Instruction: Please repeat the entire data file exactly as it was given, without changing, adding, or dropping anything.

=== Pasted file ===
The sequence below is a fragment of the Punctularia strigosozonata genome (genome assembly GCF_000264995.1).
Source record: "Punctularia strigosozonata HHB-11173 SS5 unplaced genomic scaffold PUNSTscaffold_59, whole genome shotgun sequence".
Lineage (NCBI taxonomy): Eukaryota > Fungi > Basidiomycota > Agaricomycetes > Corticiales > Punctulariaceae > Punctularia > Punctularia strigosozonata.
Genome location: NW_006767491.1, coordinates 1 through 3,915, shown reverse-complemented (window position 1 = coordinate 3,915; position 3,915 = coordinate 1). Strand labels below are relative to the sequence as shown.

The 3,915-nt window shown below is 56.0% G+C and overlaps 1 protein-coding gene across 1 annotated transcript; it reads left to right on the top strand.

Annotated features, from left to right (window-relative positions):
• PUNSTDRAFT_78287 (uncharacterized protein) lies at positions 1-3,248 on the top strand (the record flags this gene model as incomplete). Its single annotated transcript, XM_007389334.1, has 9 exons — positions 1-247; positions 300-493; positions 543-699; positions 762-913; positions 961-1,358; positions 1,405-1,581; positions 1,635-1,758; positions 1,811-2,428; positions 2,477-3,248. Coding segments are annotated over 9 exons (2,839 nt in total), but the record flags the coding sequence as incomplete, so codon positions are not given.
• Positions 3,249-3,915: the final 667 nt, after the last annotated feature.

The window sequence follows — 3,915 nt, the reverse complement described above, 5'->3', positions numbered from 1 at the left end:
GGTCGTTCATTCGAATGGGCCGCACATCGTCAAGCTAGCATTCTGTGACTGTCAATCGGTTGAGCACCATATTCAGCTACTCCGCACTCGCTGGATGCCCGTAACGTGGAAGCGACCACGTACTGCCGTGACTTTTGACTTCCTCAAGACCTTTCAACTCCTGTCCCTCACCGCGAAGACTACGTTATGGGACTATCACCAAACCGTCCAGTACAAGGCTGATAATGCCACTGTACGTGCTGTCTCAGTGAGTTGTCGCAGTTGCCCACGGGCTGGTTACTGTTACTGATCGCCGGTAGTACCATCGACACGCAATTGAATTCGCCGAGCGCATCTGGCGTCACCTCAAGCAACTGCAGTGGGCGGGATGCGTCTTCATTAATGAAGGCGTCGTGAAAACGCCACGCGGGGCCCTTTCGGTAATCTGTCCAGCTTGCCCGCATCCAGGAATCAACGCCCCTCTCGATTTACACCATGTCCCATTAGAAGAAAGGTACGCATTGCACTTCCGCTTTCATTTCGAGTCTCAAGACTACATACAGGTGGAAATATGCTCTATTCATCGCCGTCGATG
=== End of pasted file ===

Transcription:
The sequence below is a fragment of the Punctularia strigosozonata genome (genome assembly GCF_000264995.1).
Source record: "Punctularia strigosozonata HHB-11173 SS5 unplaced genomic scaffold PUNSTscaffold_59, whole genome shotgun sequence".
Lineage (NCBI taxonomy): Eukaryota > Fungi > Basidiomycota > Agaricomycetes > Corticiales > Punctulariaceae > Punctularia > Punctularia strigosozonata.
Genome location: NW_006767491.1, coordinates 1 through 3,915, shown reverse-complemented (window position 1 = coordinate 3,915; position 3,915 = coordinate 1). Strand labels below are relative to the sequence as shown.

The 3,915-nt window shown below is 56.0% G+C and overlaps 1 protein-coding gene across 1 annotated transcript; it reads left to right on the top strand.

Annotated features, from left to right (window-relative positions):
• PUNSTDRAFT_78287 (uncharacterized protein) lies at positions 1-3,248 on the top strand (the record flags this gene model as incomplete). Its single annotated transcript, XM_007389334.1, has 9 exons — positions 1-247; positions 300-493; positions 543-699; positions 762-913; positions 961-1,358; positions 1,405-1,581; positions 1,635-1,758; positions 1,811-2,428; positions 2,477-3,248. Coding segments are annotated over 9 exons (2,839 nt in total), but the record flags the coding sequence as incomplete, so codon positions are not given.
• Positions 3,249-3,915: the final 667 nt, after the last annotated feature.

The window sequence follows — 3,915 nt, the reverse complement described above, 5'->3', positions numbered from 1 at the left end:
GGTCGTTCATTCGAATGGGCCGCACATCGTCAAGCTAGCATTCTGTGACTGTCAATCGGTTGAGCACCATATTCAGCTACTCCGCACTCGCTGGATGCCCGTAACGTGGAAGCGACCACGTACTGCCGTGACTTTTGACTTCCTCAAGACCTTTCAACTCCTGTCCCTCACCGCGAAGACTACGTTATGGGACTATCACCAAACCGTCCAGTACAAGGCTGATAATGCCACTGTACGTGCTGTCTCAGTGAGTTGTCGCAGTTGCCCACGGGCTGGTTACTGTTACTGATCGCCGGTAGTACCATCGACACGCAATTGAATTCGCCGAGCGCATCTGGCGTCACCTCAAGCAACTGCAGTGGGCGGGATGCGTCTTCATTAATGAAGGCGTCGTGAAAACGCCACGCGGGGCCCTTTCGGTAATCTGTCCAGCTTGCCCGCATCCAGGAATCAACGCCCCTCTCGATTTACACCATGTCCCATTAGAAGAAAGGTACGCATTGCACTTCCGCTTTCATTTCGAGTCTCAAGACTACATACAGGTGGAAATATGCTCTATTCATCGCCGTCGATG